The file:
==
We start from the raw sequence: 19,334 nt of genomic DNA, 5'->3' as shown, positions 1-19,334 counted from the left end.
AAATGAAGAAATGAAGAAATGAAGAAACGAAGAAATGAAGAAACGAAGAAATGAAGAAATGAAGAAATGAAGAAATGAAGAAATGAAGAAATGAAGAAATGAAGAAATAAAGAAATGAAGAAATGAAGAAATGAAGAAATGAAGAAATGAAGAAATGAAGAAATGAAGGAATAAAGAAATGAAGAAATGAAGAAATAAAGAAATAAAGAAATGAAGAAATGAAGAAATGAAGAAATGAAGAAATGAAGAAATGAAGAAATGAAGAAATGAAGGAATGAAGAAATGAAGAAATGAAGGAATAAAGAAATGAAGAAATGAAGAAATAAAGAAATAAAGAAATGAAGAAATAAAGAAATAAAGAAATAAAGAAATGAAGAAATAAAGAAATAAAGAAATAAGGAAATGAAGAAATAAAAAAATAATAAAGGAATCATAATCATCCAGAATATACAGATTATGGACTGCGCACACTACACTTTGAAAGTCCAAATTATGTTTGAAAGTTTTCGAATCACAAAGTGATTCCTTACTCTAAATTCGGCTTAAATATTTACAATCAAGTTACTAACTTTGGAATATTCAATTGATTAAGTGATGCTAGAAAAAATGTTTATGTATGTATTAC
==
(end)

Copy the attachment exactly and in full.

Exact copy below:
We start from the raw sequence: 19,334 nt of genomic DNA, 5'->3' as shown, positions 1-19,334 counted from the left end.
AAATGAAGAAATGAAGAAATGAAGAAACGAAGAAATGAAGAAACGAAGAAATGAAGAAATGAAGAAATGAAGAAATGAAGAAATGAAGAAATGAAGAAATGAAGAAATAAAGAAATGAAGAAATGAAGAAATGAAGAAATGAAGAAATGAAGAAATGAAGAAATGAAGGAATAAAGAAATGAAGAAATGAAGAAATAAAGAAATAAAGAAATGAAGAAATGAAGAAATGAAGAAATGAAGAAATGAAGAAATGAAGAAATGAAGAAATGAAGGAATGAAGAAATGAAGAAATGAAGGAATAAAGAAATGAAGAAATGAAGAAATAAAGAAATAAAGAAATGAAGAAATAAAGAAATAAAGAAATAAAGAAATGAAGAAATAAAGAAATAAAGAAATAAGGAAATGAAGAAATAAAAAAATAATAAAGGAATCATAATCATCCAGAATATACAGATTATGGACTGCGCACACTACACTTTGAAAGTCCAAATTATGTTTGAAAGTTTTCGAATCACAAAGTGATTCCTTACTCTAAATTCGGCTTAAATATTTACAATCAAGTTACTAACTTTGGAATATTCAATTGATTAAGTGATGCTAGAAAAAATGTTTATGTATGTATTAC